Part Two: Advice for Young Designers
Welcome to part two of advice for young designers. In the last segment, we discussed how taking risks, eliminating distractions, carving out time, and asking for feedback are all key things new designers can do. Here are just a few more ideas for new designers.
Make Design You Like
It may seem pretty obvious that you want to make design you like, however, it isn’t always the case. New designers sometimes tend to try to emulate the work of others or explore design styles that aren’t their favorites, instead of exploring design approaches they actually really like.
It’s important to be able to be versatile as a designer and have an understanding of design elements. However, if your goal is to make your best work, consider that you want to make work that you like yourself.
What does that mean? It means when you’re working on the project you’re excited by the outcome. You think the color palette you’ve chosen is gorgeous, the font styles are snappy, the general look and feel is nice, and the process of making the work itself is quite enjoyable to you. Often work that gives you a sense of appreciation will also be your best work.
When you create work that you like and that you find visually appealing, 99% of the time other people will like it too — there’s just something about your joy in the creative process that does get translated visually.
It can be difficult to recognize the value of your own work as a new designer. Creative types can undervalue their work and they also just might not be financially-minded in general. It’s important though to understand that graphic design is a profession like any other and that it requires a lot of practice and knowledge — those who pursue graphic design are highly skilled and experts in their course of study.
As a new designer, you’re going to want to face the issue of value head-on and early. When coming up with quotes and estimates for clients it’s important to not just think about the amount of time it takes or whether the job is for a good client. You want to also think about the amount of education and time you spent up until that point that were unpaid.
If a logo design only takes you 6 hours, think about all the education and research that led you to where you can now create a strong and inspired logo design. Clients are paying for time and also expertise. If they were not paying for expertise, then they could just ‘DIY’ the logo themselves. You want to be fair with your clients and you want your rates to be reasonable, but at the same time you don’t want to undervalue your work, and you never want to work for free.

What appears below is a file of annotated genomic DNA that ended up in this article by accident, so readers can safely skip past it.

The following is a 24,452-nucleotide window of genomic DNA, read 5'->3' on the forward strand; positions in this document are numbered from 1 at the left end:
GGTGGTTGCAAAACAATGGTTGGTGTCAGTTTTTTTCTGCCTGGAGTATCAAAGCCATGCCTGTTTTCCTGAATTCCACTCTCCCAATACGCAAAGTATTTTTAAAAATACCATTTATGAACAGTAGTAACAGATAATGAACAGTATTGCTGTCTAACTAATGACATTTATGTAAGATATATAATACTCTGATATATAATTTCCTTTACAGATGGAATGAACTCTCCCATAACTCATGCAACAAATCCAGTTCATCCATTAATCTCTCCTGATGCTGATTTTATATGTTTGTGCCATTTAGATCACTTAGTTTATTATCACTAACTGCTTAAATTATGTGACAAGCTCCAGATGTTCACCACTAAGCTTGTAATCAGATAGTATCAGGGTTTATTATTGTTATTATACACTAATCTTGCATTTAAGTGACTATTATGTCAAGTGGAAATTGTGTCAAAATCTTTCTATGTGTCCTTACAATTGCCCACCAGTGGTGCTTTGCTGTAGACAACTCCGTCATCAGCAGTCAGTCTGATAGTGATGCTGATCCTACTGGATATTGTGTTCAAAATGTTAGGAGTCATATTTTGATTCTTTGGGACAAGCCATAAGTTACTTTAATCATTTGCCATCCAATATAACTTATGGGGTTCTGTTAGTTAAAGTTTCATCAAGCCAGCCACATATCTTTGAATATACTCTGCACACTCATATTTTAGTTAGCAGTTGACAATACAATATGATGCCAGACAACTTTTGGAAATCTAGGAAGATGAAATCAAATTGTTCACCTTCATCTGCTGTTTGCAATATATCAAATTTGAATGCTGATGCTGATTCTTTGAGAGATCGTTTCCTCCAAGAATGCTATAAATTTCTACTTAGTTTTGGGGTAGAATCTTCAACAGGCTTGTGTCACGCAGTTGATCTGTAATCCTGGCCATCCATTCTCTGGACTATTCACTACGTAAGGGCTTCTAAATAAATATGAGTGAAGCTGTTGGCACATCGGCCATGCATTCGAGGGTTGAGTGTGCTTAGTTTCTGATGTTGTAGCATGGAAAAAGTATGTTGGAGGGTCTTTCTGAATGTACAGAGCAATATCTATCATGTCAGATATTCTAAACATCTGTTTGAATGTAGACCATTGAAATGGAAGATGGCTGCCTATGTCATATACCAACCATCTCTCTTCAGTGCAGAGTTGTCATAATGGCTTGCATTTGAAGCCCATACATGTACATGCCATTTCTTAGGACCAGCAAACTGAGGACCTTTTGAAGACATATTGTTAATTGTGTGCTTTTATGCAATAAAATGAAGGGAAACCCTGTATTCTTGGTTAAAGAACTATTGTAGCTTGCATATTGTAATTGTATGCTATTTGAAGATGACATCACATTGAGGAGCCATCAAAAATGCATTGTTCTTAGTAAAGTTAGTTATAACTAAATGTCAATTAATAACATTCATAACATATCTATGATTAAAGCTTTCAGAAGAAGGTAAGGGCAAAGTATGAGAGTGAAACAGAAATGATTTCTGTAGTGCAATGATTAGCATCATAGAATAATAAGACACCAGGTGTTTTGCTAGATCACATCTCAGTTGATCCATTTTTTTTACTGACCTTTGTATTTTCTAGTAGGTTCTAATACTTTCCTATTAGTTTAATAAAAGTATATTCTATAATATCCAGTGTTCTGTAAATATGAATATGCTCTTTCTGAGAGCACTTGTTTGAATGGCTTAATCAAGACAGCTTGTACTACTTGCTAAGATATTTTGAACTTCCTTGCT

When you work for free you set a precedent in the marketplace which says all designers should work for free. You also show a lack of self-respect and demonstrate that you do not perceive yourself as an expert in your field. You also set yourself up for failure because you haven’t given yourself any incentive for doing well on the job and you will be less motivated to create your best work.
You want to save your energy for projects that are rewarding both from a creative and financial standpoint. Your best creative ideas will be possible if you have enough energy to devote to the project. It’s important to not work on projects that lack incentive for you, so that you can save your energy for projects that have value.
You also should take time each day away from your projects. Sometimes, if not often, the best ideas for new fresh work, occur outside of the office and with some distance from the project.
Learn New Skills
In the first installment I mentioned briefly that it’s important to stay up on new technology and to learn new skills. I recently read an article that stated that many successful people, including Bill Gates, spend one day a week learning new skills. For many of us devoting one day a week to learning new skills is not possible, however, a few hours a week is ideal. With the Internet, it’s easier than ever to keep up on new skills. At Sessions College, there are a whole host of courses you can take. Also, you can find many resources online and video tutorials at websites like YouTube. A good way to organize your approach to learning new skills is to simply write a list of things you want to know about and then try to organize them in order of priority.
I hope this has been helpful to you, these are just some ideas and thoughts to consider as a new graphic designer. If you have any questions or comments please feel free to let us know and if you’re interested in taking any courses at Sessions please email an Admissions Adviser.
Are you interested in sharpening your business skills? Sessions College offers a wide range of advertising and marketing courses including a design business course. Contact Admissions for more information.